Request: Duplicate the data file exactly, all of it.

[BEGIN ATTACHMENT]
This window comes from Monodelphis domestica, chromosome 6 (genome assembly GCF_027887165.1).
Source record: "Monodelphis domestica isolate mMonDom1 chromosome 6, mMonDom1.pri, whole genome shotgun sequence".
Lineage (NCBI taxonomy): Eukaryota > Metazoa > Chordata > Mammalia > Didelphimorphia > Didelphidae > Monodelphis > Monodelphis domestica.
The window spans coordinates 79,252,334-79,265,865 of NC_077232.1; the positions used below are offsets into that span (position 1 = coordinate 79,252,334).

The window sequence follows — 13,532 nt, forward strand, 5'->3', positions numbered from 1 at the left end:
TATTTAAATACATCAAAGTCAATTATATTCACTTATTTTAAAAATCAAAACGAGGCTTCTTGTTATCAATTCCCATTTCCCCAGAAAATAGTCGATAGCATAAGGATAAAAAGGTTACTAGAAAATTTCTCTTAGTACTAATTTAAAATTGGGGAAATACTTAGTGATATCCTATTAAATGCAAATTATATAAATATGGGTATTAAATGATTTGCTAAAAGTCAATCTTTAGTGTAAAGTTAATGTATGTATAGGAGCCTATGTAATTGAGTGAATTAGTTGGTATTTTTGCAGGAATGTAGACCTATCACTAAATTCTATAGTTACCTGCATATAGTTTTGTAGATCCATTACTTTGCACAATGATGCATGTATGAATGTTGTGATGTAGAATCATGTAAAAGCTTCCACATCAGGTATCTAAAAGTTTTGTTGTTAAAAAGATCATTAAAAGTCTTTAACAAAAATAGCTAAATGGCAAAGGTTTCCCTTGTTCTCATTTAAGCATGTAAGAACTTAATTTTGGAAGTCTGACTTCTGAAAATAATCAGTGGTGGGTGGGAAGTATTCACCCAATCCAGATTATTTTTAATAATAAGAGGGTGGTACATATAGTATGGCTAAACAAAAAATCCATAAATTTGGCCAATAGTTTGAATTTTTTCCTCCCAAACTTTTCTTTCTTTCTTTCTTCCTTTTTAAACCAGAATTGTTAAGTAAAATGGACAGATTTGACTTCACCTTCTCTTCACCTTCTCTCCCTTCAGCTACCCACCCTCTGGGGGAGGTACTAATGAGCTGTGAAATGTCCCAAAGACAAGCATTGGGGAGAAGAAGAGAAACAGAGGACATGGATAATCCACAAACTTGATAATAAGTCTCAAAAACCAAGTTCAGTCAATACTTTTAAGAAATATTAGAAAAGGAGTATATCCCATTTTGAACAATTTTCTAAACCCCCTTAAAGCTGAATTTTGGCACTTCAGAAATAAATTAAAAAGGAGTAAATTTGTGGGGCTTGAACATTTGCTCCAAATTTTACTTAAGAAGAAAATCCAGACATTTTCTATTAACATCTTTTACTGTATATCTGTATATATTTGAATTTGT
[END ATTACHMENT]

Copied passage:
This window comes from Monodelphis domestica, chromosome 6 (genome assembly GCF_027887165.1).
Source record: "Monodelphis domestica isolate mMonDom1 chromosome 6, mMonDom1.pri, whole genome shotgun sequence".
Lineage (NCBI taxonomy): Eukaryota > Metazoa > Chordata > Mammalia > Didelphimorphia > Didelphidae > Monodelphis > Monodelphis domestica.
The window spans coordinates 79,252,334-79,265,865 of NC_077232.1; the positions used below are offsets into that span (position 1 = coordinate 79,252,334).

The window sequence follows — 13,532 nt, forward strand, 5'->3', positions numbered from 1 at the left end:
TATTTAAATACATCAAAGTCAATTATATTCACTTATTTTAAAAATCAAAACGAGGCTTCTTGTTATCAATTCCCATTTCCCCAGAAAATAGTCGATAGCATAAGGATAAAAAGGTTACTAGAAAATTTCTCTTAGTACTAATTTAAAATTGGGGAAATACTTAGTGATATCCTATTAAATGCAAATTATATAAATATGGGTATTAAATGATTTGCTAAAAGTCAATCTTTAGTGTAAAGTTAATGTATGTATAGGAGCCTATGTAATTGAGTGAATTAGTTGGTATTTTTGCAGGAATGTAGACCTATCACTAAATTCTATAGTTACCTGCATATAGTTTTGTAGATCCATTACTTTGCACAATGATGCATGTATGAATGTTGTGATGTAGAATCATGTAAAAGCTTCCACATCAGGTATCTAAAAGTTTTGTTGTTAAAAAGATCATTAAAAGTCTTTAACAAAAATAGCTAAATGGCAAAGGTTTCCCTTGTTCTCATTTAAGCATGTAAGAACTTAATTTTGGAAGTCTGACTTCTGAAAATAATCAGTGGTGGGTGGGAAGTATTCACCCAATCCAGATTATTTTTAATAATAAGAGGGTGGTACATATAGTATGGCTAAACAAAAAATCCATAAATTTGGCCAATAGTTTGAATTTTTTCCTCCCAAACTTTTCTTTCTTTCTTTCTTCCTTTTTAAACCAGAATTGTTAAGTAAAATGGACAGATTTGACTTCACCTTCTCTTCACCTTCTCTCCCTTCAGCTACCCACCCTCTGGGGGAGGTACTAATGAGCTGTGAAATGTCCCAAAGACAAGCATTGGGGAGAAGAAGAGAAACAGAGGACATGGATAATCCACAAACTTGATAATAAGTCTCAAAAACCAAGTTCAGTCAATACTTTTAAGAAATATTAGAAAAGGAGTATATCCCATTTTGAACAATTTTCTAAACCCCCTTAAAGCTGAATTTTGGCACTTCAGAAATAAATTAAAAAGGAGTAAATTTGTGGGGCTTGAACATTTGCTCCAAATTTTACTTAAGAAGAAAATCCAGACATTTTCTATTAACATCTTTTACTGTATATCTGTATATATTTGAATTTGT